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BMC Public Health. 2012; 12: 39.
Published online Jan 17, 2012. doi:  10.1186/1471-2458-12-39
PMCID: PMC3328284
Mortality among adults: gender and socioeconomic differences in a Brazilian city
Ana Paula Belon,corresponding author#1 Marilisa BA Barros,#1 and Letícia Marín-León#1
1Department of Collective Health, School of Medical Sciences, State University of Campinas, São Paulo, Brazil
corresponding authorCorresponding author.
#Contributed equally.
Ana Paula Belon: paulabelon/at/gmail.com; Marilisa BA Barros: marilisa/at/unicamp.br; Letícia Marín-León: leticia/at/fcm.unicamp.br
Received September 9, 2011; Accepted January 17, 2012.
Abstract
Background
Population groups living in deprived areas are more exposed to several risk factors for diseases and injuries and die prematurely when compared with their better-off counterparts. The strength and patterning of the relationships between socioeconomic status and mortality differ depending on age, gender, and diseases or injuries. The objective of this study was to identify the magnitude of social differences in mortality among adult residents in a city of one million people in Southeastern Brazil in 2004-2008.
Methods
Forty-nine health care unit areas were classified into three homogeneous strata using 2000 Census small-area socioeconomic indicators. Mortality rates by age group, sex, and cause of death were calculated for each socioeconomic stratum. Mortality rate ratios (RR) and 95% confidence intervals were estimated for the low and middle socioeconomic strata compared with the high stratum.
Results
In general, age-specific mortality rates showed a social gradient of increasing risks of death with decreasing socioeconomic status. The highest mortality rate ratios between low and high strata were observed in the 30-39 age group for males (RR = 1.74, 95% CI 1.59-1.89), and females (RR = 1.90, 95% CI 1.65-2.15). Concerning specific diseases and injuries, the greatest inequalities between low and high strata were found for homicides (RR = 2.44, 95% CI 2.27-2.61) and traffic accidents (RR = 1.64, 95% CI 1.45-1.83) among males. For women, the highest inequalities between the low and high strata were for chronic respiratory diseases (RR = 2.19, 95% CI 1.94-2.45) and acute myocardial infarction (RR = 1.93, 95% CI 1.79-2.07). Only breast cancer showed a reversed social gradient (RR = 0.70, 95% CI 0.48-0.92). Inequalities in circulatory and respiratory diseases mortality were greater among females than among males.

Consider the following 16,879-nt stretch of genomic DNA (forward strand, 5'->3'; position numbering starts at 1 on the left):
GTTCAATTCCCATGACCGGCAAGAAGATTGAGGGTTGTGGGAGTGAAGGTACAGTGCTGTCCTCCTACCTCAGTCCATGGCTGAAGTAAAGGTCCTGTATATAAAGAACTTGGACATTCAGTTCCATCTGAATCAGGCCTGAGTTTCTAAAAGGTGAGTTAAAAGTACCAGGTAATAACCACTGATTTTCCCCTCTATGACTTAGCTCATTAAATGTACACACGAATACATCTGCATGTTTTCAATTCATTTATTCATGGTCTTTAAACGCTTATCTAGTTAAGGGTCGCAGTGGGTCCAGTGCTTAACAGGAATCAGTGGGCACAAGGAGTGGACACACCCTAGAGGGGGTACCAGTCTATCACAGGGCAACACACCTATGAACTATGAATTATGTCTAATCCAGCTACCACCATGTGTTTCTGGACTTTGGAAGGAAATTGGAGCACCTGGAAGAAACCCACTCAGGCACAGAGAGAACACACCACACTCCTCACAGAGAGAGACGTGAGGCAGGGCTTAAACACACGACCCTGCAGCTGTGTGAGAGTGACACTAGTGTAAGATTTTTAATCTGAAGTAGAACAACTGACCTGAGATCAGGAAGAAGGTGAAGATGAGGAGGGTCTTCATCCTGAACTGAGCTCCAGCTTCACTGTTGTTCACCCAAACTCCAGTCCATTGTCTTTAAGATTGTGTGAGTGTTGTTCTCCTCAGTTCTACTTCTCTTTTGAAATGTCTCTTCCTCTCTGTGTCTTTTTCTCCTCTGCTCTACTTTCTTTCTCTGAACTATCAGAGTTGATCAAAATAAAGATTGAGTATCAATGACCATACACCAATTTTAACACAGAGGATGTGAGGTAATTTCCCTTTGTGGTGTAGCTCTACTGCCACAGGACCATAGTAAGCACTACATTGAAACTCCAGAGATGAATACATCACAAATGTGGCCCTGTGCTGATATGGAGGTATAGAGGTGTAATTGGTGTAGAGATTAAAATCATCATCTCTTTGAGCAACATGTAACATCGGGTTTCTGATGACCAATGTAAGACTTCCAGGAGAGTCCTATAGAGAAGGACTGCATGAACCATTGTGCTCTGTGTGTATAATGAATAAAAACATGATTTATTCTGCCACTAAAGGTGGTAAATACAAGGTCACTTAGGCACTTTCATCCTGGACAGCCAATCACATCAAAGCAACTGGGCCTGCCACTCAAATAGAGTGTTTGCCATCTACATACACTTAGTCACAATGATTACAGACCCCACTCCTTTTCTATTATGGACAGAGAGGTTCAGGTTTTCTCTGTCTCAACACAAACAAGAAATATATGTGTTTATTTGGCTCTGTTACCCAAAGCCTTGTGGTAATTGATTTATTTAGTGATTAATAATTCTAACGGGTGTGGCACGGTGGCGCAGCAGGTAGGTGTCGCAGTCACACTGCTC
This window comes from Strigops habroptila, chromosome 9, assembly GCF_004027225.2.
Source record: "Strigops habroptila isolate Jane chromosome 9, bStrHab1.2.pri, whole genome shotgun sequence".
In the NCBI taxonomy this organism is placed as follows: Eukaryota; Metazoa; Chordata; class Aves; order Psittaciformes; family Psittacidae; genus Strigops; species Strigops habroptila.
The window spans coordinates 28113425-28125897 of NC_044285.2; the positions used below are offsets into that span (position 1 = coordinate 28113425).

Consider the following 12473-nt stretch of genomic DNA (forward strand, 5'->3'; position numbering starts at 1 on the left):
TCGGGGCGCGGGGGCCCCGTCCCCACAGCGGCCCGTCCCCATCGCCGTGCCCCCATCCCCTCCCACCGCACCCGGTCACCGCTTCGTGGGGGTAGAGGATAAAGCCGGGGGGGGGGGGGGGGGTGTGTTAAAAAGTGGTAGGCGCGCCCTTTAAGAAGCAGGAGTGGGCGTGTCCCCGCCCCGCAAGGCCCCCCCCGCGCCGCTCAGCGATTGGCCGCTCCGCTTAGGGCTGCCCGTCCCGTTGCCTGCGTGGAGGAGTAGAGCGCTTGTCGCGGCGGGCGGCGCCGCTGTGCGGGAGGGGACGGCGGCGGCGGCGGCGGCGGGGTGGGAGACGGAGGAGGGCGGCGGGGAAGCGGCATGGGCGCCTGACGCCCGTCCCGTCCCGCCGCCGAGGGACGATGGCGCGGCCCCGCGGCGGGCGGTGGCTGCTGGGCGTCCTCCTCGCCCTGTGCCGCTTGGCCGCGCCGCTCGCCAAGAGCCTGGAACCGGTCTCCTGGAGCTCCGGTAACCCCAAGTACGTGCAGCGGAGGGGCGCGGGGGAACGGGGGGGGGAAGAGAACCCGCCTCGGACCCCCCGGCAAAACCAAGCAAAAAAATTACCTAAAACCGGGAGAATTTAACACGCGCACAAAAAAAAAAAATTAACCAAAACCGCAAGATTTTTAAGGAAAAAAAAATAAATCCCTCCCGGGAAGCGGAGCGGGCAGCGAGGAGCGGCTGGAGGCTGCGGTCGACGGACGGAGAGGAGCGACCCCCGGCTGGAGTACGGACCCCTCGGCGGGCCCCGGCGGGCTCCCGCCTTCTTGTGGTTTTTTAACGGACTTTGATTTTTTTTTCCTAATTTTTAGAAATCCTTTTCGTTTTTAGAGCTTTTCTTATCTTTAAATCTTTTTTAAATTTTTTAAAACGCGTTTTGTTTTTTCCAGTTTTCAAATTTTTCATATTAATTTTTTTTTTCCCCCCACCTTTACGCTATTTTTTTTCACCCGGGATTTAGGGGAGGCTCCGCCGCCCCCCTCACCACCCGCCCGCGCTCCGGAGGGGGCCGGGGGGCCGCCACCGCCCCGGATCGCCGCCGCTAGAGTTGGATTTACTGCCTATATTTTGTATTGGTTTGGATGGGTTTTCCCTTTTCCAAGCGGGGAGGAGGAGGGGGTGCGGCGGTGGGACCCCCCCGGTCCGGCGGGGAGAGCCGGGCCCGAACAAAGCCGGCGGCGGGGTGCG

Conclusions
Substandard living conditions are related to unhealthy behaviors, as well as difficulties in accessing health care. Therefore, the Brazilian Health System (SUS) must ensure greater access to primary and hospital care, and develop programs that promote healthier lifestyles among vulnerable groups to reduce social inequalities in mortality. Moreover, because deaths from external causes are concentrated in poor areas, cooperative and coordinated intersectoral actions should be taken to combat the deadly violence cycle.
Keywords: Health Inequalities, Social Inequalities, Socioeconomic status, Mortality, Causes of Death, Gender, Brazil
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